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Earthquake delegation. Incredible survival story exposes media apathy.

GS | 06.01.2006 22:30 | Analysis | Health | Sheffield | World

For 64 days Naqshah Bib lay in the ruins of her kitchen. The earthquake flattened her house and the rest of the refugee town of Kamsar. She survived by drinking stream water that had trickled through the ruins, scraps of rotten food were found around her. She was discovered barely alive by her cousins and pulled from the rubble. Before being found she was just another of the many missing people from the town.

The nurses caring for her at Rawalpindi hospital are unsure of her chances. Her body has wasted and she is unable to communicate, barely aware of her surroundings. We don’t stay long, wishing her well and leaving some flowers. Her father who also survived has lost both his legs.

Naqshah Bib in hospital in Rawalpindi.
Naqshah Bib in hospital in Rawalpindi.

The town of Kamsar
The town of Kamsar

If nothing else, this miraculous story of survival exposes the total apathy of the mainstream media towards the earthquake crisis. There isn’t really any plausible reason why this story has made little news outside of Kashmir. The story was broken by a credible source: a BBC radio journo whom we met in Muzaffrabad. There was footage. There were plenty of witnesses.

Imagine if someone had been pulled alive from the wreckage of 9/11 after 14 days let alone 64? There would be round the clock updates, interviews with family, doctors and everyone involved. It would be a story that the networks would regularly return to on different anniversaries. Unfortunately Naqshah Bib is not a palatable icon for the western media. She is an impoverished Muslim refugee without any papers or identity in a Muslim country that the west calls an ally but would rather forget about. Her people will be freezing in crap cotton tents in sub zero temperatures this winter while the ‘Coalition’ looks the other way.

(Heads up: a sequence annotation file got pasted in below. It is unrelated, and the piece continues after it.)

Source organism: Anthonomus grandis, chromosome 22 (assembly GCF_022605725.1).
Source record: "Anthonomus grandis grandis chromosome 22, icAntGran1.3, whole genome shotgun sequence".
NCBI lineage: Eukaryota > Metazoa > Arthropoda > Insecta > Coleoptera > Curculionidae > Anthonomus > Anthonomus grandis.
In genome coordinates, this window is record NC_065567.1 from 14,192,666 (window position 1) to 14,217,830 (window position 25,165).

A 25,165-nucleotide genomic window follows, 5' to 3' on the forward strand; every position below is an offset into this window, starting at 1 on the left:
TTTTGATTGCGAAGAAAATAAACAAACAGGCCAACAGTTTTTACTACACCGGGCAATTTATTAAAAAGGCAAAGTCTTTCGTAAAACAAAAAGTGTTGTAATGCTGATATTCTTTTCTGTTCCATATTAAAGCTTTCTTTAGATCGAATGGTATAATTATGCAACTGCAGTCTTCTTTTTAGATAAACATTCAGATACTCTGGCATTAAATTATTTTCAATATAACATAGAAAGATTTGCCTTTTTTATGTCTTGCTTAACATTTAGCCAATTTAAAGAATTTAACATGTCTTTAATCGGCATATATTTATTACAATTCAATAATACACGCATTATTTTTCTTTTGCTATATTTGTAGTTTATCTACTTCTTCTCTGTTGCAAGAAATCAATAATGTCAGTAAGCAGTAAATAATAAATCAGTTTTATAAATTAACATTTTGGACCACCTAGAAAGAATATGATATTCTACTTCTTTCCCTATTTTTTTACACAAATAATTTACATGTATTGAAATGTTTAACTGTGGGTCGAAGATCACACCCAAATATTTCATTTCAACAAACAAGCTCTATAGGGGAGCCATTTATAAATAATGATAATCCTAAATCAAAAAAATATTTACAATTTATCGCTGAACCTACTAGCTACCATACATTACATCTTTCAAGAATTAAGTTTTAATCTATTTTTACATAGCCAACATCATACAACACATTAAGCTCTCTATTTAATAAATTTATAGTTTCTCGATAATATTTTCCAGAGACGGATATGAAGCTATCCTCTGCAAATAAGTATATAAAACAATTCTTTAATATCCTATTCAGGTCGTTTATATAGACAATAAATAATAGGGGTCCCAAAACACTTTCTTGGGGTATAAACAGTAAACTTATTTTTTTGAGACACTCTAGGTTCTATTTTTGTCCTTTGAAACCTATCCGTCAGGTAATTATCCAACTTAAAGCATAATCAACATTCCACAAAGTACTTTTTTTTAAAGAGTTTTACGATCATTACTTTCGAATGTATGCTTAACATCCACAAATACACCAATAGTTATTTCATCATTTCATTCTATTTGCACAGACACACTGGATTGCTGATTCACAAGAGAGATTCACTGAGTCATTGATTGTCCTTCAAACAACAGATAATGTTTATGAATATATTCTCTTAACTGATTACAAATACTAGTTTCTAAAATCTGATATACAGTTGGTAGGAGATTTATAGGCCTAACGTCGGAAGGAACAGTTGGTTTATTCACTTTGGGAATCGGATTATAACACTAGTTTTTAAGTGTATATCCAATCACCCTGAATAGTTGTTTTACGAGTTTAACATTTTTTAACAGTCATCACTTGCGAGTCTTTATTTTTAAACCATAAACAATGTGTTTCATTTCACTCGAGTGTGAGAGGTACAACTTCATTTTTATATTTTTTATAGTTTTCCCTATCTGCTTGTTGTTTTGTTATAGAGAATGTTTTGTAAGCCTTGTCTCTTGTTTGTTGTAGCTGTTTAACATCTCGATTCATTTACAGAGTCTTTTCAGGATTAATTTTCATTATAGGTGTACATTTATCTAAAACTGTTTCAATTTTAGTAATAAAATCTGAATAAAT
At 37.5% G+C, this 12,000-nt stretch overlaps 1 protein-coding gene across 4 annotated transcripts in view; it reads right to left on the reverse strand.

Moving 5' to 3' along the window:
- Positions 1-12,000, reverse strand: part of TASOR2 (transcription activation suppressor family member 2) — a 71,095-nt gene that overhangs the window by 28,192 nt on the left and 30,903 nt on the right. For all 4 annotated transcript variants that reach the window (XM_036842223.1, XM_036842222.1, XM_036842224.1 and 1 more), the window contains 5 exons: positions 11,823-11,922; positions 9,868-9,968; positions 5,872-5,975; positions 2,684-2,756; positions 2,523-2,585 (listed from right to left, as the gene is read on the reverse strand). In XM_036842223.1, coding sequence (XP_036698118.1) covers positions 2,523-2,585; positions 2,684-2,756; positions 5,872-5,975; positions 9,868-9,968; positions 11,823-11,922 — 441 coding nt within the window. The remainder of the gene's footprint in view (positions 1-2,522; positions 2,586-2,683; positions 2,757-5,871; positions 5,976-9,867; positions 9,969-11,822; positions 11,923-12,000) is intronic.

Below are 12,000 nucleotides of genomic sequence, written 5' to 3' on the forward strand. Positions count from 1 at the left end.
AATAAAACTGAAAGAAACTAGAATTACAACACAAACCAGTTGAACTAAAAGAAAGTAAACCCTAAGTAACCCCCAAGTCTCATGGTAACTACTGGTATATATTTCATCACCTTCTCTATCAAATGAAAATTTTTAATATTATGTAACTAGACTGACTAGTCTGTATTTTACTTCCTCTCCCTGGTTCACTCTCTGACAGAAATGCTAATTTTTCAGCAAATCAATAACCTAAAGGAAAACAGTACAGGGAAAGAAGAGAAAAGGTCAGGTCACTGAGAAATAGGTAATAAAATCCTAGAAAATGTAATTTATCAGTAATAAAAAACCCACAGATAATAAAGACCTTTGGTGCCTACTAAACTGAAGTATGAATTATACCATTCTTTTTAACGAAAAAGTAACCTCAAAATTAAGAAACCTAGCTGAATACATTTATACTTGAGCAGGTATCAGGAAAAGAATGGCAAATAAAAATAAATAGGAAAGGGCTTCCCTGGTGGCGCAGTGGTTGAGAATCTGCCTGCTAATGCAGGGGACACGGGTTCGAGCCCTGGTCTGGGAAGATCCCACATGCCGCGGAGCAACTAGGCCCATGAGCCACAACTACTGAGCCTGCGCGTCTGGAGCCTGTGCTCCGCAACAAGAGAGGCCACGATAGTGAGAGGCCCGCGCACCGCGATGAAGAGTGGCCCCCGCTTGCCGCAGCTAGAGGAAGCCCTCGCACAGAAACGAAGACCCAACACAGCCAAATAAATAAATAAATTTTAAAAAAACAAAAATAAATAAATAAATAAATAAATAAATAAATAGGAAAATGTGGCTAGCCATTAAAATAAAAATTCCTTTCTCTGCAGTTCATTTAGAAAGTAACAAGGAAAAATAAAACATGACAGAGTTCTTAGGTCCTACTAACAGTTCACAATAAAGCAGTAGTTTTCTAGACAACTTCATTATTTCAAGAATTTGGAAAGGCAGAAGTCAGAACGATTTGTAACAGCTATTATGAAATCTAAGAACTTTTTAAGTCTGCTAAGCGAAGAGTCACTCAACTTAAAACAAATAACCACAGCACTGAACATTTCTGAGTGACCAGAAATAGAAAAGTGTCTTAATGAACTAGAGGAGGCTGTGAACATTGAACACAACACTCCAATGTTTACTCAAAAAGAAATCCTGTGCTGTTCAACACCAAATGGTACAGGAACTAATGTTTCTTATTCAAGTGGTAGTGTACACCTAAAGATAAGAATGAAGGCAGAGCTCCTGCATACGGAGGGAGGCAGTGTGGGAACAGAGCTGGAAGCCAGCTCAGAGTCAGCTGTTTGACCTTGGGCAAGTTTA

It is unfair to say this whole issue has been ignored by the corporate media. Ch4 news have kept it on their regular agenda and other news channels have periodically returned to it. But the sheer scale of the disaster suggests that the coverage it has received is well below what it should be. The money pledged in relief for this disaster so far is around 20% of what had been promised 1 month after the Tsunami. Of that less than 25% has actually been delivered. The facts of the earthquake speak for themselves: 87,000 dead 9,000 missing. 50,000 children disabled. 3,000,000 homeless. 2,200,000 at risk of malnutrition. 300,000 facing starvation. Worst of all is the looming winter. Hundreds of thousands of people are living under canvass and the NGOs are saying that 80% of the tents are not designed for winter use. Most of the places we have been to are expecting at least two feet of snow and sub zero temperatures in the near future.

The world has had three months to prepare for a second avoidable disaster which now seems inevitable.

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